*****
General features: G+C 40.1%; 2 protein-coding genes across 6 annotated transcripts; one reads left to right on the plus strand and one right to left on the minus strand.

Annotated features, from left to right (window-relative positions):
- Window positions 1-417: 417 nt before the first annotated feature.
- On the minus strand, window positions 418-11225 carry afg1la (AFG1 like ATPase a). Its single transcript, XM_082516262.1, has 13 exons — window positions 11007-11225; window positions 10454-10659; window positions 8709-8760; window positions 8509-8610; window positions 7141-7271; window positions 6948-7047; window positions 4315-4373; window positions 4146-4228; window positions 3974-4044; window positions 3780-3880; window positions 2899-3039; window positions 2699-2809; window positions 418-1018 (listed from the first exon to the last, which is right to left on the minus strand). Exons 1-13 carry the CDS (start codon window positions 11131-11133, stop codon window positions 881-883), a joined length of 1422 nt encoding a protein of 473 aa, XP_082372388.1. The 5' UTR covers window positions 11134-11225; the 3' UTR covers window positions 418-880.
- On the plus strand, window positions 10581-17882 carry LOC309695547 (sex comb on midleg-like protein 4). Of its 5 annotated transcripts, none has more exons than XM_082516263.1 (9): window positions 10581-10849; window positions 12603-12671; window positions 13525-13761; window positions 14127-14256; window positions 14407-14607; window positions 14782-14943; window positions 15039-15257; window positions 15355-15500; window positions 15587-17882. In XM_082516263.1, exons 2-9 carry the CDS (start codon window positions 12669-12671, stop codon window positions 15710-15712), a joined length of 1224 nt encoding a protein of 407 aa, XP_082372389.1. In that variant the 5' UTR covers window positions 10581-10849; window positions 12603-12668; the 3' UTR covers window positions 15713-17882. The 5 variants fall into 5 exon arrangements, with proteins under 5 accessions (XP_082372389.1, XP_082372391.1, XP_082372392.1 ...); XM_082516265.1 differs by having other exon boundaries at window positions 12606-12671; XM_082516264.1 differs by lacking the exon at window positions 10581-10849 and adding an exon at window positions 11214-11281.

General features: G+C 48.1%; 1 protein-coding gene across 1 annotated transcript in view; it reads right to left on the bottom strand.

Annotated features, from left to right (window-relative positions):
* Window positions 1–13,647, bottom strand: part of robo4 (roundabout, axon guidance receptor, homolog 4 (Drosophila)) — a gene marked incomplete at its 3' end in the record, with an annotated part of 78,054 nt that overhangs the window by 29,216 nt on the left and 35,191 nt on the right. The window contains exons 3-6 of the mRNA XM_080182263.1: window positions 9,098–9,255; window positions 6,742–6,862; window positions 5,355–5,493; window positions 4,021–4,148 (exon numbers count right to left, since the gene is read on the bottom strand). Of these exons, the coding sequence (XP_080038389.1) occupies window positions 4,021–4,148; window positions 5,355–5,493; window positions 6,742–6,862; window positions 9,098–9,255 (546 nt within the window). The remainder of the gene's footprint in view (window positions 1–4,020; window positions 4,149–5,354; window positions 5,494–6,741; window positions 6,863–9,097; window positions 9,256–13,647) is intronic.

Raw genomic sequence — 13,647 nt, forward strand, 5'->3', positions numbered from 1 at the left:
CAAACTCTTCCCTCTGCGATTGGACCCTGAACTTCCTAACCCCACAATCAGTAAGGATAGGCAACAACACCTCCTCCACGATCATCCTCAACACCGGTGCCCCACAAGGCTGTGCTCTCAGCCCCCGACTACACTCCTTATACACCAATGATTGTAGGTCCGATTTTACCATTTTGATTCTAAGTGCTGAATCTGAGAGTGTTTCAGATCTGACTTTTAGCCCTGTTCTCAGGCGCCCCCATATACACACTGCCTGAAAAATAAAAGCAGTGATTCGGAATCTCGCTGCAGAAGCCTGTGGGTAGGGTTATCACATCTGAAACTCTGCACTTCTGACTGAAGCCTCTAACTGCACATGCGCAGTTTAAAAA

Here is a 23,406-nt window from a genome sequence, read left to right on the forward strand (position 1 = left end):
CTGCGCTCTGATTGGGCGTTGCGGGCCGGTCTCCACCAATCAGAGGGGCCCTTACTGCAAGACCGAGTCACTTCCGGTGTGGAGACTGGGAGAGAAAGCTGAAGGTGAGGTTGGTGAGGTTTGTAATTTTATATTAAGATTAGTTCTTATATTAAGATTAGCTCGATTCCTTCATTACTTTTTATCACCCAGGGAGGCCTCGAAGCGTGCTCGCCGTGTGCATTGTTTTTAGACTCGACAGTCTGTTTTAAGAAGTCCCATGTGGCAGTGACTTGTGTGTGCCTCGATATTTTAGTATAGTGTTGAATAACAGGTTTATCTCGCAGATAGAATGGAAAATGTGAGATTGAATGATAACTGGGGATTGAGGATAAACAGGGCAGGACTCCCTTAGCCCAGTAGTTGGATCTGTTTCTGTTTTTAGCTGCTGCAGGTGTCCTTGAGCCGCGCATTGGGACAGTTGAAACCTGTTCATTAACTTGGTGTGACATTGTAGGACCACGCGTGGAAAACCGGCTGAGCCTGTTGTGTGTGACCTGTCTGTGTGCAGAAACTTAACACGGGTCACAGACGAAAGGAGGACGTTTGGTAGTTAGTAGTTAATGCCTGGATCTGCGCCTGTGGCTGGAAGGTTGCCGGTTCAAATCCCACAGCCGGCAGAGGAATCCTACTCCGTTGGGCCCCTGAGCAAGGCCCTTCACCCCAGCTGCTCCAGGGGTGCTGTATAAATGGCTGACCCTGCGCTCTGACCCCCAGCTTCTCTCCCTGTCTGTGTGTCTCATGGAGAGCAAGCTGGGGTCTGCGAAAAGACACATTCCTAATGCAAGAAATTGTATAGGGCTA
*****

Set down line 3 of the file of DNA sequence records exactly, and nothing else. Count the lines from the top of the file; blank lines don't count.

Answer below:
- Window positions 1-417: 417 nt before the first annotated feature.